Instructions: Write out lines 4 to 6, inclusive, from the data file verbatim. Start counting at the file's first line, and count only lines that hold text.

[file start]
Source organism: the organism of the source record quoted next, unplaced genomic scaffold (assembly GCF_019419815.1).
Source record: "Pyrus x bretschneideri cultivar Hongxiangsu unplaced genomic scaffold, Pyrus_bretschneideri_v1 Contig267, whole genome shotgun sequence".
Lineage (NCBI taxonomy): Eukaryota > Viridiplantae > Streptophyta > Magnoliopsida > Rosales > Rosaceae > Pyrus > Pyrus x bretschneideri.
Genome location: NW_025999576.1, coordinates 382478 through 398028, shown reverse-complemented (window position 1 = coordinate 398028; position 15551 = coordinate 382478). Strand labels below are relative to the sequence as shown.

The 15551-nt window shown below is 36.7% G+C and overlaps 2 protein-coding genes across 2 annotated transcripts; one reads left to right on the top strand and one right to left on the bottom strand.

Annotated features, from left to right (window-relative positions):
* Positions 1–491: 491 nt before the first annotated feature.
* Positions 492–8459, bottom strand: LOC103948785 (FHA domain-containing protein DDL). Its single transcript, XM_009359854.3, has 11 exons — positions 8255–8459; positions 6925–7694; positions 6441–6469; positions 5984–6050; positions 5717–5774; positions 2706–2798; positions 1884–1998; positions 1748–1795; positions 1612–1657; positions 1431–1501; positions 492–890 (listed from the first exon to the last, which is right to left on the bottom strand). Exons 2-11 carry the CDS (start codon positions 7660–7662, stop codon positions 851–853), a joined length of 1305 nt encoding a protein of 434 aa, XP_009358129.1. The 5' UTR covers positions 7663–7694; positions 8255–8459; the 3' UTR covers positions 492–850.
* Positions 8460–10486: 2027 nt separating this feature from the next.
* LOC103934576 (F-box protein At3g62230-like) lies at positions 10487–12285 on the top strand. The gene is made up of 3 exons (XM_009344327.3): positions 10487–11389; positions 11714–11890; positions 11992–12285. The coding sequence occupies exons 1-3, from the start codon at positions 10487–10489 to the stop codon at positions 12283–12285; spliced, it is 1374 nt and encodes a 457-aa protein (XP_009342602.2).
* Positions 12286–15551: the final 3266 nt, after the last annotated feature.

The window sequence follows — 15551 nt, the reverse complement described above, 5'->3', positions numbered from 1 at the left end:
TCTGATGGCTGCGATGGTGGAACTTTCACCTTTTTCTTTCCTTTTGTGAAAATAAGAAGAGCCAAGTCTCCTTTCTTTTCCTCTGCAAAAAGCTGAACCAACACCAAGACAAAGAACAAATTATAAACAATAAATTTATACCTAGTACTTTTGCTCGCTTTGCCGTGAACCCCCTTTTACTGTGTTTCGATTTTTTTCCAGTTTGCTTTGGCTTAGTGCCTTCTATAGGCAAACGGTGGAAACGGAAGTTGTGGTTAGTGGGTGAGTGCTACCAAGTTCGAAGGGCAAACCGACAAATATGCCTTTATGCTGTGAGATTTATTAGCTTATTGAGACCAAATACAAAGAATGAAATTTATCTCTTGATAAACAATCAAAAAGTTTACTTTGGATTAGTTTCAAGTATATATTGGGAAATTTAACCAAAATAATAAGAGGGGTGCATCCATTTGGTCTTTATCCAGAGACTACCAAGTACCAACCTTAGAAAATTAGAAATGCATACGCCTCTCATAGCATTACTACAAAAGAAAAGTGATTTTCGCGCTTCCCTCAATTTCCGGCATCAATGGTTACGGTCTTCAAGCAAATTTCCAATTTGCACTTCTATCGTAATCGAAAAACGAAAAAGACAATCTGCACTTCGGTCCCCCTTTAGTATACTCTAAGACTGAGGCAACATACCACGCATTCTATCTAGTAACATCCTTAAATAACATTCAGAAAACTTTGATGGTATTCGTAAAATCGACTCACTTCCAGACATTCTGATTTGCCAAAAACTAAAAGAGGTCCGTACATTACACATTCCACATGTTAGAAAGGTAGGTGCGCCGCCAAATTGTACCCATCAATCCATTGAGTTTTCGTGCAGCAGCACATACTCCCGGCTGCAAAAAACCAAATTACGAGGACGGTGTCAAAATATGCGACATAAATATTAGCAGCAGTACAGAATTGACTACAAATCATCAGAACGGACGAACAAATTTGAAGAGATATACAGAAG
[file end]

Genome location: NW_025999576.1, coordinates 382478 through 398028, shown reverse-complemented (window position 1 = coordinate 398028; position 15551 = coordinate 382478). Strand labels below are relative to the sequence as shown.

The 15551-nt window shown below is 36.7% G+C and overlaps 2 protein-coding genes across 2 annotated transcripts; one reads left to right on the top strand and one right to left on the bottom strand.

Annotated features, from left to right (window-relative positions):